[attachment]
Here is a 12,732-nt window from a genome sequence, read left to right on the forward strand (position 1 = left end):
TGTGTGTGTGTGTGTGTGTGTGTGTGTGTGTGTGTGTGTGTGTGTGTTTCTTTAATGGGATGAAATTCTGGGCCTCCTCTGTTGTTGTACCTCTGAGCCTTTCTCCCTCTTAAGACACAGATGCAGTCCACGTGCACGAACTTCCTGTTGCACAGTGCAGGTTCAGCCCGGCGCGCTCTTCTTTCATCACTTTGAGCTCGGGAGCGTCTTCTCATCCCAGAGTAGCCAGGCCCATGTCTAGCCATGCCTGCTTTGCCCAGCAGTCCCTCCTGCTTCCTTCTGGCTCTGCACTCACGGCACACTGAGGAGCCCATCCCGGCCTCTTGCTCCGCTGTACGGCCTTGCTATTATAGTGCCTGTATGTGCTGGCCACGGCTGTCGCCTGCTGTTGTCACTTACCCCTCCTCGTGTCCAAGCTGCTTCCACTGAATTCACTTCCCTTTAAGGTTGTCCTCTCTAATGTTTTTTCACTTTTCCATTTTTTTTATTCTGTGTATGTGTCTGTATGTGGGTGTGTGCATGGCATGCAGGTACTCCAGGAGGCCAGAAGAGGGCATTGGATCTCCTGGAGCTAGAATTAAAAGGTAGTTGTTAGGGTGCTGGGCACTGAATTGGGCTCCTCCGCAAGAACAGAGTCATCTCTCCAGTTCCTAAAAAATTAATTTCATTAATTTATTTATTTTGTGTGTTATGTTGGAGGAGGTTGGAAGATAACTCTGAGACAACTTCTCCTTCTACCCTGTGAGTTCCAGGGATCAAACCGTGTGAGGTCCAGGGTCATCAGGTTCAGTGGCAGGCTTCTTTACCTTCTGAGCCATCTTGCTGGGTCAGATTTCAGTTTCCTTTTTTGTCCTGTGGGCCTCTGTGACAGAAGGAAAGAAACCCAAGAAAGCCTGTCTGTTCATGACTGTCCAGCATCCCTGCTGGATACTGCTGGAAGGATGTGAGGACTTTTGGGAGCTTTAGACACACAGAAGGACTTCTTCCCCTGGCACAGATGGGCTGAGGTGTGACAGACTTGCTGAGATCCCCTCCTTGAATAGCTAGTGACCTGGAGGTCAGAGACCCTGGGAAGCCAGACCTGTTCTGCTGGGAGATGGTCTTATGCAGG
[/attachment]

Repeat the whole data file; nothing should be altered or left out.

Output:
Here is a 12,732-nt window from a genome sequence, read left to right on the forward strand (position 1 = left end):
TGTGTGTGTGTGTGTGTGTGTGTGTGTGTGTGTGTGTGTGTGTGTGTTTCTTTAATGGGATGAAATTCTGGGCCTCCTCTGTTGTTGTACCTCTGAGCCTTTCTCCCTCTTAAGACACAGATGCAGTCCACGTGCACGAACTTCCTGTTGCACAGTGCAGGTTCAGCCCGGCGCGCTCTTCTTTCATCACTTTGAGCTCGGGAGCGTCTTCTCATCCCAGAGTAGCCAGGCCCATGTCTAGCCATGCCTGCTTTGCCCAGCAGTCCCTCCTGCTTCCTTCTGGCTCTGCACTCACGGCACACTGAGGAGCCCATCCCGGCCTCTTGCTCCGCTGTACGGCCTTGCTATTATAGTGCCTGTATGTGCTGGCCACGGCTGTCGCCTGCTGTTGTCACTTACCCCTCCTCGTGTCCAAGCTGCTTCCACTGAATTCACTTCCCTTTAAGGTTGTCCTCTCTAATGTTTTTTCACTTTTCCATTTTTTTTATTCTGTGTATGTGTCTGTATGTGGGTGTGTGCATGGCATGCAGGTACTCCAGGAGGCCAGAAGAGGGCATTGGATCTCCTGGAGCTAGAATTAAAAGGTAGTTGTTAGGGTGCTGGGCACTGAATTGGGCTCCTCCGCAAGAACAGAGTCATCTCTCCAGTTCCTAAAAAATTAATTTCATTAATTTATTTATTTTGTGTGTTATGTTGGAGGAGGTTGGAAGATAACTCTGAGACAACTTCTCCTTCTACCCTGTGAGTTCCAGGGATCAAACCGTGTGAGGTCCAGGGTCATCAGGTTCAGTGGCAGGCTTCTTTACCTTCTGAGCCATCTTGCTGGGTCAGATTTCAGTTTCCTTTTTTGTCCTGTGGGCCTCTGTGACAGAAGGAAAGAAACCCAAGAAAGCCTGTCTGTTCATGACTGTCCAGCATCCCTGCTGGATACTGCTGGAAGGATGTGAGGACTTTTGGGAGCTTTAGACACACAGAAGGACTTCTTCCCCTGGCACAGATGGGCTGAGGTGTGACAGACTTGCTGAGATCCCCTCCTTGAATAGCTAGTGACCTGGAGGTCAGAGACCCTGGGAAGCCAGACCTGTTCTGCTGGGAGATGGTCTTATGCAGG